A contemporary bottle

With its lighter weight (-150g), cork in natural beech timber and no label, Delpeuch-Joyeux has minimised the impact of its packaging on the environment. The use of sugar has also been kept to a minimum (less than 200g of sugar per litre) to bring more freshness and liveliness to its citrus and cognac liqueur. Expect to pay around 39€ a bottle. You can purchase Deljoy directly at the estate or online (La Cognathèque for instance).

Tasting notes

A bottle was kindly provided by the producer. Three tastings were carried out to test the liqueur at three different serving temperatures. Regarding the sweetness of the liqueur, glasses with a larger capacity than the stemmed tulip glasses usually used were preferred.

Deljoy cognac and citrus liqueur.

1st tasting at room temperature in a Glencairn glass.

Colour: pale gold.

Nose: fairly suave, with notes of candied orange, sweets (berlingots, dragées) and citrus fruit (grapefruit, orange blossom, kumquat, Nice lemon). The background is marked by more discreet notes of tarragon and hazelnut. A hint of ginger and cinnamon completes the nose.

Palate: moderate attack. The mid-palate is invigorating, with a liveliness not expected from a liqueur. The palate is textured without being heavy nor two sweet. There are notes of blood orange, grapefruit syrup and lime. A light bitterness develops on the finish, accompanied by a very slight harshness that counterbalances the sweetness. A tangy undertone runs through the palate, stretching out to a rather long, fresh finish.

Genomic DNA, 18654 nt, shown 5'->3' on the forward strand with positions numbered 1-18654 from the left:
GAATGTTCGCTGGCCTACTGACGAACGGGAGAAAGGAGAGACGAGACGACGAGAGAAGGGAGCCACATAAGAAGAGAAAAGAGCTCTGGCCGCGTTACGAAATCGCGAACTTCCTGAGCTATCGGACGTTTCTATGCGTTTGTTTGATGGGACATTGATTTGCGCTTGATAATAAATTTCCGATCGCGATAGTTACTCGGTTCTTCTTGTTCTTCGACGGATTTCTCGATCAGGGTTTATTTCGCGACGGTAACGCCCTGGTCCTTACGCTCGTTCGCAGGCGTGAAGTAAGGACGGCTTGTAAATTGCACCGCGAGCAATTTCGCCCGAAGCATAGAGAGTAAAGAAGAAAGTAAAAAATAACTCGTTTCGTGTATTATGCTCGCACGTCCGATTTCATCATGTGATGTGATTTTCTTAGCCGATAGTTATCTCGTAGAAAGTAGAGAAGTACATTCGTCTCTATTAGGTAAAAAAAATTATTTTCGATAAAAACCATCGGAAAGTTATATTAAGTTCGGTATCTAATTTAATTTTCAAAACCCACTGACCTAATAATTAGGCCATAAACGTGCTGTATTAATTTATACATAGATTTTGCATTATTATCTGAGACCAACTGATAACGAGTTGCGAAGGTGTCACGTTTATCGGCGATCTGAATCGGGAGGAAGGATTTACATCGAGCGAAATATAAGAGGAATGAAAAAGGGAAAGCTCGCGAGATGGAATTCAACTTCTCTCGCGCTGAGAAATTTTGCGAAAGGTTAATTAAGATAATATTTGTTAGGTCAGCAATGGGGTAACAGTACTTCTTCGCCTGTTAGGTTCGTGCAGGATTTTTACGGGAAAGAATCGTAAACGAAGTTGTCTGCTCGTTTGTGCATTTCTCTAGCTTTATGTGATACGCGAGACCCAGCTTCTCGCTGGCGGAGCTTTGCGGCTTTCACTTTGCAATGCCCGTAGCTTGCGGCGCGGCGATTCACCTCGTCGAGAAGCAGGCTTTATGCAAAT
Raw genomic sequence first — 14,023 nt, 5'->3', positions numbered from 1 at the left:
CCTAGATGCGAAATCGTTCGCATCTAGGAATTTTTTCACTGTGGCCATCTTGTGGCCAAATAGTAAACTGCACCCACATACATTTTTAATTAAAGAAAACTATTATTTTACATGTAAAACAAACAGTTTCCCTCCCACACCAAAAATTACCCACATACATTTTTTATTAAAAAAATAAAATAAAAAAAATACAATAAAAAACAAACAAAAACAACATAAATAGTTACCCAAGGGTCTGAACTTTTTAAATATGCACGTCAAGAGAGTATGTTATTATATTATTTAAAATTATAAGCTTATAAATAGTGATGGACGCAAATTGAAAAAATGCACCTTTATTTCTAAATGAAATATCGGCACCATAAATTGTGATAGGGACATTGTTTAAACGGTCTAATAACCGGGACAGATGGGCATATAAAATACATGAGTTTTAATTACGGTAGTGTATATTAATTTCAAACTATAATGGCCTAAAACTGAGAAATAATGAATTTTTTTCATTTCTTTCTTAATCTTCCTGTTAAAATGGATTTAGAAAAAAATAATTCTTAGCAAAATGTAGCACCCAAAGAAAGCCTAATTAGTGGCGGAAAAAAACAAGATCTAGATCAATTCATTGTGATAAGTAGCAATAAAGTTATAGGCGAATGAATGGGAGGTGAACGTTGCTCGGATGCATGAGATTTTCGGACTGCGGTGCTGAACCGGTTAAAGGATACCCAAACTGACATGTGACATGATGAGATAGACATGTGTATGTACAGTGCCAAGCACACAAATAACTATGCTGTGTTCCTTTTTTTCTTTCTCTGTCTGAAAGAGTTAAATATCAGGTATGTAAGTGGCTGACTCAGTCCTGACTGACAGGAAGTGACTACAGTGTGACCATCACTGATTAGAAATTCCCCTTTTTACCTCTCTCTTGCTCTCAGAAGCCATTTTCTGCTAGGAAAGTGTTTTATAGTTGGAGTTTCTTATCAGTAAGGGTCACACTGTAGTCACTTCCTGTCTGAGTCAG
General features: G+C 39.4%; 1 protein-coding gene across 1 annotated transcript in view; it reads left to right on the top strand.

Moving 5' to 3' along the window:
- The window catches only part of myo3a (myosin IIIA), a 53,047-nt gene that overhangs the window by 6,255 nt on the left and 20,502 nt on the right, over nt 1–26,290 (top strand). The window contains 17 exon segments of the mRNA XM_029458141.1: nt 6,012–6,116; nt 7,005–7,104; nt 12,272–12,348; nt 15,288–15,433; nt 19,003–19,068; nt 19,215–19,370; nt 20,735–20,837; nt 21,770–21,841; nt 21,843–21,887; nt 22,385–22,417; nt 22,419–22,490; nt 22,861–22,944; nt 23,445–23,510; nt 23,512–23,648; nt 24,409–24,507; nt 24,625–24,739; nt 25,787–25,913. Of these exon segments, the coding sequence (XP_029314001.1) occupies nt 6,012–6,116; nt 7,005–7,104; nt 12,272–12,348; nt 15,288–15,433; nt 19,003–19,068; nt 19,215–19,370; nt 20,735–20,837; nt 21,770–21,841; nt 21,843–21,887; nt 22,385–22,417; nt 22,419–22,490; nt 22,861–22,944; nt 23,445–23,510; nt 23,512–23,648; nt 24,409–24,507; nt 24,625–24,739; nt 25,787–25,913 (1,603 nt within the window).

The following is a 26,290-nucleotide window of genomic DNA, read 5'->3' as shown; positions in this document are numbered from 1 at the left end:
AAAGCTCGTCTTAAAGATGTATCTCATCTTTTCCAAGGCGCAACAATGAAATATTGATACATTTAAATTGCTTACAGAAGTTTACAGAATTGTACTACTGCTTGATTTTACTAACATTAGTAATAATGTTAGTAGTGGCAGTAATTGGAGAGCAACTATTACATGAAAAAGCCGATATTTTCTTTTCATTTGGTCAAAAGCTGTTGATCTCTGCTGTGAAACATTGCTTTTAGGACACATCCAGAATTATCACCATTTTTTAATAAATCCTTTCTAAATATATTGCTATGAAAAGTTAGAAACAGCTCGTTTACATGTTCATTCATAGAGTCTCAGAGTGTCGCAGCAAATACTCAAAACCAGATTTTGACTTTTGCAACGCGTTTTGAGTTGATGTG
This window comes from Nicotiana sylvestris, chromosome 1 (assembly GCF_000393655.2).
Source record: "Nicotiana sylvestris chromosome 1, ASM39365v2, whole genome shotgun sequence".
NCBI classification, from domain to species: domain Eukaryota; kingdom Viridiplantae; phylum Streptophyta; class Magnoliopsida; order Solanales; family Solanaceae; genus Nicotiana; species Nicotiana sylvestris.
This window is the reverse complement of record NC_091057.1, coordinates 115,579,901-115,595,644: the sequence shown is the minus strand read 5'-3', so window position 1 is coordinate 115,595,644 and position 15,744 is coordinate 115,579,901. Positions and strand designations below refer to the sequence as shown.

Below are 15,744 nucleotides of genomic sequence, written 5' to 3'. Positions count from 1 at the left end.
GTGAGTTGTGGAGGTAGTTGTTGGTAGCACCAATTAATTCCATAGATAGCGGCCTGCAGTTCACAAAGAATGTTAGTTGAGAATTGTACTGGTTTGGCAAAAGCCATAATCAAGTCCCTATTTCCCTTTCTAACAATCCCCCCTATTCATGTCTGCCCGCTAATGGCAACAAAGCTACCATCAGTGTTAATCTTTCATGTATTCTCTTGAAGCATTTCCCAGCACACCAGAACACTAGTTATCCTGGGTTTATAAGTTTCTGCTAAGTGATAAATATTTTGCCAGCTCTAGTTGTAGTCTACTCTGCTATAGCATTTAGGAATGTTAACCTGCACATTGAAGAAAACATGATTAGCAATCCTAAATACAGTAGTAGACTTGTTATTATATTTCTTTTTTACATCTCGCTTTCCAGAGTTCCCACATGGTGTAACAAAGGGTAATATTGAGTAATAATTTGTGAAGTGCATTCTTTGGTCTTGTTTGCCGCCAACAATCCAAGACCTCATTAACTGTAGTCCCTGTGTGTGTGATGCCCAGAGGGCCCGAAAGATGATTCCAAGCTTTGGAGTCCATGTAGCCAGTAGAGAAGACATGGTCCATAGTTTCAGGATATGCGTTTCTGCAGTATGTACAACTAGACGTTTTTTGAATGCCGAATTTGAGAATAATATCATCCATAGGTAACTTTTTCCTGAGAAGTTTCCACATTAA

2nd tasting in a chilled Glencairn glass

Nose: less expressive, less suave. Notes of tangerine and flowers (rosehip). Hints of green pepper and nutmeg in the background.

Palate: the attack is slightly rounder. The mid-palate shows more tracing acidity. Notes of orgeat, orangeade and orange-peel jam emerge. The finish is fairly long.

3rd tasting on ice in a cognac glass

Nose: clearly less expressive due to the colder temperature, the nose remains fresh with notes of sweets (berlingots) and orangeade. There is a slightly herbaceous freshness.

Palate: the palate becomes more nervous and slightly astringent: the sweetness is tamed by the cold, which brings out the bitters and acidity. There are notes of candied orange, candied ginger, timut berry and tarragon. The finish is shorter due to the gradual dilution.


Deljoy’s liqueur is interesting because the ratio between sugar, acidity and bitterness is particularly well-balanced, making it very versatile in both service and use. On top of that, it has a rather complex nose where most liqueurs are rather monolithic. Room temperatures allow the aromas to unfold, while lower serving temperatures mean that the nose loses expressiveness but the palate gains in tension. The only thing one might regret is the slightly high price, given its low alcohol content.

In a nutshell

Deljoy cognac and citrus liqueur is produced by Maison Delpeuch-Joyeux, owners of around thirty hectares of ugni blanc in Grande Champagne and distillers. Drawing on centuries of know-how and history, Frédéric Delpeuch, the 5th generation, has decided to revive the trade business by producing a refreshing, home-made liqueur. Made with 30% cognac, 7 citrus fruits and a few spices, this liqueur is complex and versatile, making it ideal for both pure tasting and mixology. The reduced sweetness also makes it more lively, which means it can also be used in the preparation of certain dishes.